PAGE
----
Not just any Easter. Today it is difficult to talk about rebirth, optimism and the future, because with everything that is happening in the world it is not possible to remain indifferent. Però But even in these moments it is important to keep faith alive, believe in the power of change and think about how in our small way we can make the world a better place.

This year we do not want to dedicate traditional Easter greetings to you, but we would like to invite you to never lose hope by telling you a story of optimism, solidarity and resilience. That of Pasquale Coppola, President of Trame Africane, a philanthropic organization that supports the development of some of the poorest villages in Kenya.

An interview that talks about goals and dreams. Have a good reading 💚

1. How and when was the Trame Africane association born? (History)

I started volunteering in Africa first with some so-called institutional associations. From there I understood that it was time for me to go further. After that there were a series of coincidences, which then brought me to Kenya.

I went to Cernobio for a training course for my job, and speaking with the trainer I also talked about the desire to arrive in a place where I could be “responsible” and sure that my sacrifices, but above all the trust of my friends and people who entrusted me with this trust, were successful; see things accomplished while respecting the pure spirit of volunteering.

Trame Africane was born from this chance meeting, my trainer knew a colleague, other volunteers and some nuns; put us in contact and from this meeting of seven madmen scattered around Italy Trame Africane was born in 2001.

2. When you arrived in these villages it wasn’t easy to leave. What situation did you find?

Machaka is a place where the word “poverty” finds its true essence.

The inhabitants lived in dilapidated huts made of mud, in the luckiest cases, of wood. They were overcrowded, they slept and ate in the same space using a hearth made of stones which was used both for cooking and for heating the hut. There were no toilets, and common outdoor latrines were used to relieve oneself.

The total absence of the most basic hygiene rules was the cause of countless diseases and infections. Furthermore, the percentage of AIDS seropositivity was very high, around 60%. People were dying, but they didn’t even know AIDS existed.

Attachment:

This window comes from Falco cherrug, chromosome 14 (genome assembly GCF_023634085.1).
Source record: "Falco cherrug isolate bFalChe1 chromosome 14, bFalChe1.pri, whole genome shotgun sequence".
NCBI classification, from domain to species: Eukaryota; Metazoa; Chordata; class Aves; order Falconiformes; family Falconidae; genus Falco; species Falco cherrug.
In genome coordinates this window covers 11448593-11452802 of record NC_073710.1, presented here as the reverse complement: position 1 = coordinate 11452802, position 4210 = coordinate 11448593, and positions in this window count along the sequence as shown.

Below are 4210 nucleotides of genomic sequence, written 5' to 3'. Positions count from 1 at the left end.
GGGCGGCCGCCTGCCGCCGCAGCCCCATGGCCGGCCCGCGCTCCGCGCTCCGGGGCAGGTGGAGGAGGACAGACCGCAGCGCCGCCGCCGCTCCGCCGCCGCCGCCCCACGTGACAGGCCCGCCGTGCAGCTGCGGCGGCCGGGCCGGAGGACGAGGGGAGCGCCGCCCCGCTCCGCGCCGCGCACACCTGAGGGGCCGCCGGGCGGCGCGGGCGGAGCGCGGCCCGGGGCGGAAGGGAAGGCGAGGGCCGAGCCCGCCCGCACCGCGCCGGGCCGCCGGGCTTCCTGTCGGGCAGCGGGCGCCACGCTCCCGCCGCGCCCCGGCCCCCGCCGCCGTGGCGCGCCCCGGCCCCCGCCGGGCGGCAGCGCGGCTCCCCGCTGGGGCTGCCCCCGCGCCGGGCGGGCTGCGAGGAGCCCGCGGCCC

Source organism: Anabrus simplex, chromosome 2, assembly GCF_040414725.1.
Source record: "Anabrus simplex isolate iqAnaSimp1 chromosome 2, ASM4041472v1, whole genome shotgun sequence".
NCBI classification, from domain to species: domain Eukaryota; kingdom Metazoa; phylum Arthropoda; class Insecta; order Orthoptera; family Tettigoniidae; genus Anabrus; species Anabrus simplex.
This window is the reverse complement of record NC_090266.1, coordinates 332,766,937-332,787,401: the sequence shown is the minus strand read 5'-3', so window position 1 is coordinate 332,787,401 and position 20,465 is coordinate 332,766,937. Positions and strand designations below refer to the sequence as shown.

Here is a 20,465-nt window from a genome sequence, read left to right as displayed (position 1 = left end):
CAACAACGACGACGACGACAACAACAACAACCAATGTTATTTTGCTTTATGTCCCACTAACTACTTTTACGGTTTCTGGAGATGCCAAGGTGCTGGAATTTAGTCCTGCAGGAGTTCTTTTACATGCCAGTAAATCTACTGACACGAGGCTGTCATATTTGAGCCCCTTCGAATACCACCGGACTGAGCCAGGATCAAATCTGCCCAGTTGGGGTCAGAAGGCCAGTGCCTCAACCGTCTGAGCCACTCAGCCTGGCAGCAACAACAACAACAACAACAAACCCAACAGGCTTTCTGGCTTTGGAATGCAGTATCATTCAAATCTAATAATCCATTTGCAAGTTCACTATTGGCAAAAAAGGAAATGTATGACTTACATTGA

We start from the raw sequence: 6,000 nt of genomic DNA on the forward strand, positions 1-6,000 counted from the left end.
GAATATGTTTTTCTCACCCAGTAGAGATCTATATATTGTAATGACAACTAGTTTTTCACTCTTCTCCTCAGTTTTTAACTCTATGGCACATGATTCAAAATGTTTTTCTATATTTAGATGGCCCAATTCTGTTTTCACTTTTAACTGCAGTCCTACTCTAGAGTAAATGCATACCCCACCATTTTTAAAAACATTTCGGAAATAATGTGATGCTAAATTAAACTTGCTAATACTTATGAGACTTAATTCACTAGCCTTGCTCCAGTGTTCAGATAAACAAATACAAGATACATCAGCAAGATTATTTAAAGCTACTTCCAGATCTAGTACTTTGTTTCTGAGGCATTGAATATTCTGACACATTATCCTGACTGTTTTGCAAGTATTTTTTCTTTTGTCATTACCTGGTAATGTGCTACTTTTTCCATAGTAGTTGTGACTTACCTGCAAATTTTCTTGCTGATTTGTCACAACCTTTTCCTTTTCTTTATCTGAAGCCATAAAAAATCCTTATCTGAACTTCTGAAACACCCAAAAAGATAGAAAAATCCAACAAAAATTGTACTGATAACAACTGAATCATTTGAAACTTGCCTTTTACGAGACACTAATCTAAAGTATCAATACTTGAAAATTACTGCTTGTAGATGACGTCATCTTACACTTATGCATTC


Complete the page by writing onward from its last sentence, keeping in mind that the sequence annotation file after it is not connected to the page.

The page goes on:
The most fragile people were women and children; the former forced to leave their children to look for wood, water and some food, the children left alone around the village, without any supervision and without the possibility of being able to attend school.

This is what we found upon our arrival in November 2003: we started from there!

3. Can you tell us what the Machaka Project is? How many people and how are you helping them?

“The Machaka Project broke a story

of poverty so if the grandfather was poor,

the son would have been poor,

the nephew also and so on.

You at Trame Africane have cut

this chain and you have started a new one

phase: that of possibilities.”

Sister Mary Agnes

The project was born and developed in support of the village of Machaka, from which it takes its name, and subsequently expanded to also involve the neighboring villages of Kiirua.

he great poverty of these places has meant that the inhabitants live in extremely disadvantaged conditions, far from any possibility of growth and development. The objective of Trame Africane, in this case, is to provide the local populations with concrete support, aimed first of all at improving their living conditions through the creation of real possibilities for development and self-sufficiency,through the construction or improvement of infrastructure, through health education, education, professional training and inclusion in the world of work. This project was born, and continues to develop, thanks to the collaboration with the Sisters of St. Teresa of the Child Jesus, already present and active in the village.

Specifically, the Machaka Project is divided into various points, developed over the years with perseverance and dedication: health-care, education, work, orphanage and elderly people. And from year to year it is enriched with new training programs and new structures to expand the training and work offering.